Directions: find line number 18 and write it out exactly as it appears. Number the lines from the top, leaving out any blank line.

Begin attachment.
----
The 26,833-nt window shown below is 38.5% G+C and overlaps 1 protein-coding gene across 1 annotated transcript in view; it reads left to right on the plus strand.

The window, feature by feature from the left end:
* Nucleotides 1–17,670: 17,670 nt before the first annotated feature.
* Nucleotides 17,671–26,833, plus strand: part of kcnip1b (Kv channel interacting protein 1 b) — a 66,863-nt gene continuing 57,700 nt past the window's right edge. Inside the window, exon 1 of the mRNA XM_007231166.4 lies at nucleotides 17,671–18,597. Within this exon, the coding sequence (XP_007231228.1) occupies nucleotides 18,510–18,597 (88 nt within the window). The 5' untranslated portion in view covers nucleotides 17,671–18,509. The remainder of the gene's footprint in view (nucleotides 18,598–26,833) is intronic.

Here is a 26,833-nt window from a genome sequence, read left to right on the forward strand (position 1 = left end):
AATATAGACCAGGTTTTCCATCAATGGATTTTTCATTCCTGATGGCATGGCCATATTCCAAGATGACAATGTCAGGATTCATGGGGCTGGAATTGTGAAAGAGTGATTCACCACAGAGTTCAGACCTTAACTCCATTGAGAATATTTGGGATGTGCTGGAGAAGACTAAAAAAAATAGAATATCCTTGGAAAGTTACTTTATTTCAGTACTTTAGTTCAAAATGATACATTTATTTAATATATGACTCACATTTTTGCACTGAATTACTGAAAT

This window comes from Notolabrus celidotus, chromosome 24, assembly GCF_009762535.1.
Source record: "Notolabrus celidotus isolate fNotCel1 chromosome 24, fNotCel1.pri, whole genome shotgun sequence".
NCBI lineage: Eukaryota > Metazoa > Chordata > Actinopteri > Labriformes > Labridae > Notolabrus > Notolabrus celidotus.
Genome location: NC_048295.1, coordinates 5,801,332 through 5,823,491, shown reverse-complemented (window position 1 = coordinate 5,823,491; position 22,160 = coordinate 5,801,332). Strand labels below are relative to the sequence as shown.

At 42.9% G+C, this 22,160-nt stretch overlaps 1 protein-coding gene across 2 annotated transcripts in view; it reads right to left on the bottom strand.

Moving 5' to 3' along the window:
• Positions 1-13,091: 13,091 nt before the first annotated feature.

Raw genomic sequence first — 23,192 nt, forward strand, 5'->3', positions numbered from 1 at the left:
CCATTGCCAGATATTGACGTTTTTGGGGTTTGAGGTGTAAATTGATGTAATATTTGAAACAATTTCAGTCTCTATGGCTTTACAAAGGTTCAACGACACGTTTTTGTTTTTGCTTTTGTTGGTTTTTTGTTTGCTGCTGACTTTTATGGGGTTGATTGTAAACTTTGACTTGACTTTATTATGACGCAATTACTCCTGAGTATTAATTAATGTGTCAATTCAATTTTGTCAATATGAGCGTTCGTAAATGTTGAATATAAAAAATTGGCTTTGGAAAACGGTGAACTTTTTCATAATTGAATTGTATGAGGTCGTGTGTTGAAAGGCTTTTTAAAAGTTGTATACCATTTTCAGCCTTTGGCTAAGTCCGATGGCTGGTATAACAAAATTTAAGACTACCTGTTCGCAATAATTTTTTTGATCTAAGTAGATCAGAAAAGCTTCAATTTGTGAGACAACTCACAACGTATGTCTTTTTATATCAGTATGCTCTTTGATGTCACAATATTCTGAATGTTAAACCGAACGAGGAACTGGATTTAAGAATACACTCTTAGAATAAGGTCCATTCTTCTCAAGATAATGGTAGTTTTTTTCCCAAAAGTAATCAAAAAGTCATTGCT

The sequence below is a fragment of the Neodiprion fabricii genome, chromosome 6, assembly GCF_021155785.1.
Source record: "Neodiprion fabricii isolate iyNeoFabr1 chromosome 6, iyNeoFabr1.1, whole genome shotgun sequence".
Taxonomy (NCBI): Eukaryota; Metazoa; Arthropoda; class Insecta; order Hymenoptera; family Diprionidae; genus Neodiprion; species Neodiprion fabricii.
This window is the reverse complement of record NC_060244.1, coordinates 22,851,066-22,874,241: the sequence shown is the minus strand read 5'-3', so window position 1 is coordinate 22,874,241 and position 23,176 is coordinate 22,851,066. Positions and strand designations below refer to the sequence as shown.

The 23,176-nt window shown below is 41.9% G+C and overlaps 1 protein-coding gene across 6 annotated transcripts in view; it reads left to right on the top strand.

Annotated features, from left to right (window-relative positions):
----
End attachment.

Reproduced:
Taxonomy (NCBI): Eukaryota; Metazoa; Arthropoda; class Insecta; order Hymenoptera; family Diprionidae; genus Neodiprion; species Neodiprion fabricii.